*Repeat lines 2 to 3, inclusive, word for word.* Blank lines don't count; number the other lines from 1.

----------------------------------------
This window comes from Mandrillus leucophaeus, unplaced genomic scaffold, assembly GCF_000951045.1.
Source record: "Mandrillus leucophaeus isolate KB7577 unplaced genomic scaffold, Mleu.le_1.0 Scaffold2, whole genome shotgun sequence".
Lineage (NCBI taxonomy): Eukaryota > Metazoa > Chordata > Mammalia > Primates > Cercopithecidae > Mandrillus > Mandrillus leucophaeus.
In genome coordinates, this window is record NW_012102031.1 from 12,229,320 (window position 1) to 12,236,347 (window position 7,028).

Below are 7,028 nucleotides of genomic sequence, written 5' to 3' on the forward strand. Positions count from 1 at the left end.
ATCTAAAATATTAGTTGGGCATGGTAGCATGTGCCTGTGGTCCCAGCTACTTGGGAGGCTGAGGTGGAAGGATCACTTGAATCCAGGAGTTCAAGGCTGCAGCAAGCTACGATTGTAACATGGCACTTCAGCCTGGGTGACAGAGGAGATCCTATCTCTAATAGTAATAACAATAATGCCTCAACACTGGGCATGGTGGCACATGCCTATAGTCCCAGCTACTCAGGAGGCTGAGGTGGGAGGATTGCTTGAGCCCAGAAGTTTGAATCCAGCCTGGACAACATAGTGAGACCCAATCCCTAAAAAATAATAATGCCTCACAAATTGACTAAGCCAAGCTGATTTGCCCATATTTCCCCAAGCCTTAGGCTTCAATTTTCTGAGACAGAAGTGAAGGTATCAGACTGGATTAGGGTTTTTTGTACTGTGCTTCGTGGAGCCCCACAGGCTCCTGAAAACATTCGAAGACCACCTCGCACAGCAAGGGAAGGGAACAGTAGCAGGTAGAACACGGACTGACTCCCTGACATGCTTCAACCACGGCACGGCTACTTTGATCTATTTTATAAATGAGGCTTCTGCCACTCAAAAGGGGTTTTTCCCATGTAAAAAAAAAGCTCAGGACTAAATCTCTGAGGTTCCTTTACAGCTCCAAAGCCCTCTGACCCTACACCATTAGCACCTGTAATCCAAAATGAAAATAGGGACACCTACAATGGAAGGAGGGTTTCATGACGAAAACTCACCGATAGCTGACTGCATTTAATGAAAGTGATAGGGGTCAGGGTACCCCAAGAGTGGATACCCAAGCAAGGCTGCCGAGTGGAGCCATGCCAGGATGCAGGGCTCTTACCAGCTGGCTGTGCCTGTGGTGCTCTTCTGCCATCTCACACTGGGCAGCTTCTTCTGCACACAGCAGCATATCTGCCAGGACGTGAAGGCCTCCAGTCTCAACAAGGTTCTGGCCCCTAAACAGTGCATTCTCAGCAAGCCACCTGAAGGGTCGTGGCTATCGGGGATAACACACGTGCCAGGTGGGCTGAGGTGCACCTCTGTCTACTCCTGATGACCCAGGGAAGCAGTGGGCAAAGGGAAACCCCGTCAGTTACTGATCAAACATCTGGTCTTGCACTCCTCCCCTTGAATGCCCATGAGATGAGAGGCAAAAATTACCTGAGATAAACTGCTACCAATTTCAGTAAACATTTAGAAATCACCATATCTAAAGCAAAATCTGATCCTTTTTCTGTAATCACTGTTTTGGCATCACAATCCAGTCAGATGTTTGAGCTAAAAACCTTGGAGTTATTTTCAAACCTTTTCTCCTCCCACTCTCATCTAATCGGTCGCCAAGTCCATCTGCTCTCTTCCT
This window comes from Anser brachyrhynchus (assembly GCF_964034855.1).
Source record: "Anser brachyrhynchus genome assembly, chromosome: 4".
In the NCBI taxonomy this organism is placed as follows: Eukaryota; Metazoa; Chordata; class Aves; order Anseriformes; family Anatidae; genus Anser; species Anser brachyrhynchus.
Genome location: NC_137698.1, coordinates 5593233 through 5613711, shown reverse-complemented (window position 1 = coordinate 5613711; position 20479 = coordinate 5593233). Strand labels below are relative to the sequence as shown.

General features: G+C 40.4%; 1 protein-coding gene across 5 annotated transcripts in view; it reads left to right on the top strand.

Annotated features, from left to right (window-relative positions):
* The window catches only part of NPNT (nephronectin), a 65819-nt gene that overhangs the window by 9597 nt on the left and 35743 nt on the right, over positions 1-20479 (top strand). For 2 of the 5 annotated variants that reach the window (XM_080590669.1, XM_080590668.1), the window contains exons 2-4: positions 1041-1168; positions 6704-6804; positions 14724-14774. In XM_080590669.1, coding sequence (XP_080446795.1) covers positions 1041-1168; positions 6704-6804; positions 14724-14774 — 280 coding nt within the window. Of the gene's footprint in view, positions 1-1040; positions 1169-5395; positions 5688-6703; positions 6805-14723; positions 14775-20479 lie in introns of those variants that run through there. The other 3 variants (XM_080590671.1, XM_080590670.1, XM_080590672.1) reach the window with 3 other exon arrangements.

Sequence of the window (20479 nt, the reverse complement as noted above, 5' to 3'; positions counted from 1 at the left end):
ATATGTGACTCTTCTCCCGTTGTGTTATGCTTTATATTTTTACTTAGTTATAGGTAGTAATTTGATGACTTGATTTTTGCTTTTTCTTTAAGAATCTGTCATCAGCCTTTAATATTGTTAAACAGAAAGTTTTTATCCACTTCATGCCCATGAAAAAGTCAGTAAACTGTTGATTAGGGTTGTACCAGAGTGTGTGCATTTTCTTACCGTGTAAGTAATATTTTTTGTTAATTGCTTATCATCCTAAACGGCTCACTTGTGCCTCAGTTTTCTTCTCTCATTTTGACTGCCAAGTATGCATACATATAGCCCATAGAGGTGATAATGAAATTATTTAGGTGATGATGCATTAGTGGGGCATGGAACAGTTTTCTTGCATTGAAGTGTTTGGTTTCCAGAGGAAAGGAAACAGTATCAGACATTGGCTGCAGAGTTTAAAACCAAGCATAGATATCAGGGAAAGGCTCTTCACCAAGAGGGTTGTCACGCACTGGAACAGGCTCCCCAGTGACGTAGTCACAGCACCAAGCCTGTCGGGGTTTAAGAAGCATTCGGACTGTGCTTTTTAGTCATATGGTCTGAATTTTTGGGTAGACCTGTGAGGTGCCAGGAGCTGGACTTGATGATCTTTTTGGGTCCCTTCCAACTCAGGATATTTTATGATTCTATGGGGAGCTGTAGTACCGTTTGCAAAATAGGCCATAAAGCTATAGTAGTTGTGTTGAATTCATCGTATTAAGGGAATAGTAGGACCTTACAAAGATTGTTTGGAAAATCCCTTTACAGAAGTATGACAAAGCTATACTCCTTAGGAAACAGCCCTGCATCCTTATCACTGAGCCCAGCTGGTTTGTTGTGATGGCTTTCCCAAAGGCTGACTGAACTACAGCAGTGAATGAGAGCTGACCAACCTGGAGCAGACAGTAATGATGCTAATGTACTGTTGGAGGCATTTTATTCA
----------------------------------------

Source record: "Mandrillus leucophaeus isolate KB7577 unplaced genomic scaffold, Mleu.le_1.0 Scaffold2, whole genome shotgun sequence".
Lineage (NCBI taxonomy): Eukaryota > Metazoa > Chordata > Mammalia > Primates > Cercopithecidae > Mandrillus > Mandrillus leucophaeus.